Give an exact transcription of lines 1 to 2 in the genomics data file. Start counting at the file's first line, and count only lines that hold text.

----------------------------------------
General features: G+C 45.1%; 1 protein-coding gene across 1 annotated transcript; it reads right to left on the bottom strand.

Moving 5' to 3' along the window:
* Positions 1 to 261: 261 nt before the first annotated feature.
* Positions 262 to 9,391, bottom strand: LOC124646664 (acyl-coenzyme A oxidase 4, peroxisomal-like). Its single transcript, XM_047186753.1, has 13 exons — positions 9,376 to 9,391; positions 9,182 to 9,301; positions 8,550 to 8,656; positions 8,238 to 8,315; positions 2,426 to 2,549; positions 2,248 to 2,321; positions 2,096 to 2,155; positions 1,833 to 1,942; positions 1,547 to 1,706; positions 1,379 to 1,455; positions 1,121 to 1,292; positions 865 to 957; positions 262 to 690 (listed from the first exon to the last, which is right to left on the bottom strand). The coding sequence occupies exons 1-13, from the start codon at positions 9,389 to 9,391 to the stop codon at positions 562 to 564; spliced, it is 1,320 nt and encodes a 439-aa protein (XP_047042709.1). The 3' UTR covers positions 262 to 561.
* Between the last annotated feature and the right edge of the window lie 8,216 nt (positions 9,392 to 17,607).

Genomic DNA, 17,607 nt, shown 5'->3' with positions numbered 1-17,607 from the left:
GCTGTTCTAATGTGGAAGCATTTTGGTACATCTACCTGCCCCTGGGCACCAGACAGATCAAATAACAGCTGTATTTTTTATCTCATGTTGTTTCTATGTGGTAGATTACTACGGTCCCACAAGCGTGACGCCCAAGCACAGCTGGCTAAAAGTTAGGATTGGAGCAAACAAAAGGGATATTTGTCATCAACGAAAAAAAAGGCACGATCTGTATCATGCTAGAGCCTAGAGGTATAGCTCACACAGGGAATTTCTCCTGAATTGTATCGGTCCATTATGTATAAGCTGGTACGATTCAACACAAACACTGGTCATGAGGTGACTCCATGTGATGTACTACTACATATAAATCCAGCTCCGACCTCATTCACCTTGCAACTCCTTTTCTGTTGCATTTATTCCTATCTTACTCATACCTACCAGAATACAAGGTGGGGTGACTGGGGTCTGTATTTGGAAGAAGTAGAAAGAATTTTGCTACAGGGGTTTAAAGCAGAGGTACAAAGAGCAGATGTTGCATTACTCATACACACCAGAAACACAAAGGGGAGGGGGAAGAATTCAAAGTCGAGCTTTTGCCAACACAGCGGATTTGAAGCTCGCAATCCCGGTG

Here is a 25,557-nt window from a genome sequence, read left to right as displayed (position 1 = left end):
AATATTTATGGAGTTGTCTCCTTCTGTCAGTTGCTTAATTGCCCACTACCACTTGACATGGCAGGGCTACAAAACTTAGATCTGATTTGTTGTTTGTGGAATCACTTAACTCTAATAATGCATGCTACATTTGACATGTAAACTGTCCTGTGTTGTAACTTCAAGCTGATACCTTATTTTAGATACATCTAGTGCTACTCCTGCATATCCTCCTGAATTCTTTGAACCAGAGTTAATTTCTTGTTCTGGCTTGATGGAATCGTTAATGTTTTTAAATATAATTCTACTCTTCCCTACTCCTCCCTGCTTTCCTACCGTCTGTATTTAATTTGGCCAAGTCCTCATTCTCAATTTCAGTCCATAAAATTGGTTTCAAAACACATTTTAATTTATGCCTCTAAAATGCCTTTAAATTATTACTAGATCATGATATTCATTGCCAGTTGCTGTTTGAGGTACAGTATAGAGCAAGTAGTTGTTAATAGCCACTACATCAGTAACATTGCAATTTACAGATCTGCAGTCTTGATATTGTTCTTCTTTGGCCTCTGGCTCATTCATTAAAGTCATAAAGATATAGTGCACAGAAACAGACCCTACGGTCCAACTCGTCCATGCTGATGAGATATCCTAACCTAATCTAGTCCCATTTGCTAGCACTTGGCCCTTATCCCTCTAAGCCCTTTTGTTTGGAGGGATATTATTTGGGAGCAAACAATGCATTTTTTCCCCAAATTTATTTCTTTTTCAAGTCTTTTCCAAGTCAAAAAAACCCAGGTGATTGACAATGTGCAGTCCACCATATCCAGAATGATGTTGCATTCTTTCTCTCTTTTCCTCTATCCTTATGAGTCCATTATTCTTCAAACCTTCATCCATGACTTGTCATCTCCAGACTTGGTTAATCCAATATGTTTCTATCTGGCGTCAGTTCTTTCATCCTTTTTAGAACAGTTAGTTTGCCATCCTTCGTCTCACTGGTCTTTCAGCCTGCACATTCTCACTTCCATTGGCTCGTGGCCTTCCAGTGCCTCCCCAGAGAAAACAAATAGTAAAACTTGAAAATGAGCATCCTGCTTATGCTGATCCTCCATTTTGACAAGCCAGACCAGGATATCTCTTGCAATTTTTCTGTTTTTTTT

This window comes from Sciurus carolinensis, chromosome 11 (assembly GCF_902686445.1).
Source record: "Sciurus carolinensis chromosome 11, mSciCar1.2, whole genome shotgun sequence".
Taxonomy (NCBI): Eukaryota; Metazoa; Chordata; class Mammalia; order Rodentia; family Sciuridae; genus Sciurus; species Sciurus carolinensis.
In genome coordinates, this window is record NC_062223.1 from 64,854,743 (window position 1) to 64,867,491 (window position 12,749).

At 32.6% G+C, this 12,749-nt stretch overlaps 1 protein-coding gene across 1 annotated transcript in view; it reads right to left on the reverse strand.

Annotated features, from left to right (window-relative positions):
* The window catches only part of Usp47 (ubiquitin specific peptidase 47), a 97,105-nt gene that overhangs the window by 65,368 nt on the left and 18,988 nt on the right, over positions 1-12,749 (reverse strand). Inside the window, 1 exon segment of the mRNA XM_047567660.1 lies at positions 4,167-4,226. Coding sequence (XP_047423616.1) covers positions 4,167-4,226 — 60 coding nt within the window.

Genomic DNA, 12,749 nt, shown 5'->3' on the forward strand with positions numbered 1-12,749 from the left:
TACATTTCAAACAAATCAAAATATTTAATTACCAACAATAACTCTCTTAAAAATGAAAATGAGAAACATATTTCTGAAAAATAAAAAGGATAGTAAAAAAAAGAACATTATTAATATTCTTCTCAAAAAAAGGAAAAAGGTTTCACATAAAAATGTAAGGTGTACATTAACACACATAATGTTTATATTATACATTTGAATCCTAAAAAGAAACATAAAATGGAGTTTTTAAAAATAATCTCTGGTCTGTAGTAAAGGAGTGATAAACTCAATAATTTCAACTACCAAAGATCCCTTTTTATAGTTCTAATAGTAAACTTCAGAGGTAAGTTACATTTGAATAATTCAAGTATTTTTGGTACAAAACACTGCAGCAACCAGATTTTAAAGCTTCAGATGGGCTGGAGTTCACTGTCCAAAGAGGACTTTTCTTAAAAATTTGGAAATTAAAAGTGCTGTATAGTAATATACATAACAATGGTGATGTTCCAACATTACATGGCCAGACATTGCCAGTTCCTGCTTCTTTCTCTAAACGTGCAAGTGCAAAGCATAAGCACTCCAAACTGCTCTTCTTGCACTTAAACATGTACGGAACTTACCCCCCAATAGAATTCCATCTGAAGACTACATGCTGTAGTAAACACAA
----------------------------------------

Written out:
General features: G+C 45.1%; 1 protein-coding gene across 1 annotated transcript; it reads right to left on the bottom strand.

Moving 5' to 3' along the window: